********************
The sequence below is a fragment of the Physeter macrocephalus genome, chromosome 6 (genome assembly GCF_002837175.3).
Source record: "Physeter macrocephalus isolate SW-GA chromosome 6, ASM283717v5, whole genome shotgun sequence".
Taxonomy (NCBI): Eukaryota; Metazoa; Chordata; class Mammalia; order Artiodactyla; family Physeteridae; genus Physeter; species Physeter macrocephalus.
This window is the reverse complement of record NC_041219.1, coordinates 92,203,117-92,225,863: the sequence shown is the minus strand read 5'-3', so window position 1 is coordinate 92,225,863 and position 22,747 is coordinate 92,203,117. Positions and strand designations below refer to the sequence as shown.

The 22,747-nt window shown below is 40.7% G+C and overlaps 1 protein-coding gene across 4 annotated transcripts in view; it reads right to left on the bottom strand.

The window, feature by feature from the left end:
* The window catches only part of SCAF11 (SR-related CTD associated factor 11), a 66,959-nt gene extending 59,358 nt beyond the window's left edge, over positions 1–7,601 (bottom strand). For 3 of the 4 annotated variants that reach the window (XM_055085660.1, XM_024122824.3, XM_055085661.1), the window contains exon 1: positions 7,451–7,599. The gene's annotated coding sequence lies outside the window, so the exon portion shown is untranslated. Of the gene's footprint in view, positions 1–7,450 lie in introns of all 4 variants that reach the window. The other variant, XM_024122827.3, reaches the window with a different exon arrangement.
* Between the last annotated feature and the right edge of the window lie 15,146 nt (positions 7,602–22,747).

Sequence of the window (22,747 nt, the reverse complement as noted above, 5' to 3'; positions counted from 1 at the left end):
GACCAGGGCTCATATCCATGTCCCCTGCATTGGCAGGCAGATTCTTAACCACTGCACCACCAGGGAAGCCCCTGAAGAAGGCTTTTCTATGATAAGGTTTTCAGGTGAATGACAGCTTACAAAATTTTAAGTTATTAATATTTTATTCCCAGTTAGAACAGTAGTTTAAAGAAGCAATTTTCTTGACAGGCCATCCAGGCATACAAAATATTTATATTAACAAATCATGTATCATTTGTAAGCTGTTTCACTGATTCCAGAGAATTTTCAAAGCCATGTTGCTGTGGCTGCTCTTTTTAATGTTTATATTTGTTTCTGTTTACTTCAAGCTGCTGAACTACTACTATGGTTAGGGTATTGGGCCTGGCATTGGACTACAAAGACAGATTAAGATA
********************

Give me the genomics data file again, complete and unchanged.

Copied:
The sequence below is a fragment of the Physeter macrocephalus genome, chromosome 6 (genome assembly GCF_002837175.3).
Source record: "Physeter macrocephalus isolate SW-GA chromosome 6, ASM283717v5, whole genome shotgun sequence".
Taxonomy (NCBI): Eukaryota; Metazoa; Chordata; class Mammalia; order Artiodactyla; family Physeteridae; genus Physeter; species Physeter macrocephalus.
This window is the reverse complement of record NC_041219.1, coordinates 92,203,117-92,225,863: the sequence shown is the minus strand read 5'-3', so window position 1 is coordinate 92,225,863 and position 22,747 is coordinate 92,203,117. Positions and strand designations below refer to the sequence as shown.

The 22,747-nt window shown below is 40.7% G+C and overlaps 1 protein-coding gene across 4 annotated transcripts in view; it reads right to left on the bottom strand.

The window, feature by feature from the left end:
* The window catches only part of SCAF11 (SR-related CTD associated factor 11), a 66,959-nt gene extending 59,358 nt beyond the window's left edge, over positions 1–7,601 (bottom strand). For 3 of the 4 annotated variants that reach the window (XM_055085660.1, XM_024122824.3, XM_055085661.1), the window contains exon 1: positions 7,451–7,599. The gene's annotated coding sequence lies outside the window, so the exon portion shown is untranslated. Of the gene's footprint in view, positions 1–7,450 lie in introns of all 4 variants that reach the window. The other variant, XM_024122827.3, reaches the window with a different exon arrangement.
* Between the last annotated feature and the right edge of the window lie 15,146 nt (positions 7,602–22,747).

Sequence of the window (22,747 nt, the reverse complement as noted above, 5' to 3'; positions counted from 1 at the left end):
GACCAGGGCTCATATCCATGTCCCCTGCATTGGCAGGCAGATTCTTAACCACTGCACCACCAGGGAAGCCCCTGAAGAAGGCTTTTCTATGATAAGGTTTTCAGGTGAATGACAGCTTACAAAATTTTAAGTTATTAATATTTTATTCCCAGTTAGAACAGTAGTTTAAAGAAGCAATTTTCTTGACAGGCCATCCAGGCATACAAAATATTTATATTAACAAATCATGTATCATTTGTAAGCTGTTTCACTGATTCCAGAGAATTTTCAAAGCCATGTTGCTGTGGCTGCTCTTTTTAATGTTTATATTTGTTTCTGTTTACTTCAAGCTGCTGAACTACTACTATGGTTAGGGTATTGGGCCTGGCATTGGACTACAAAGACAGATTAAGATA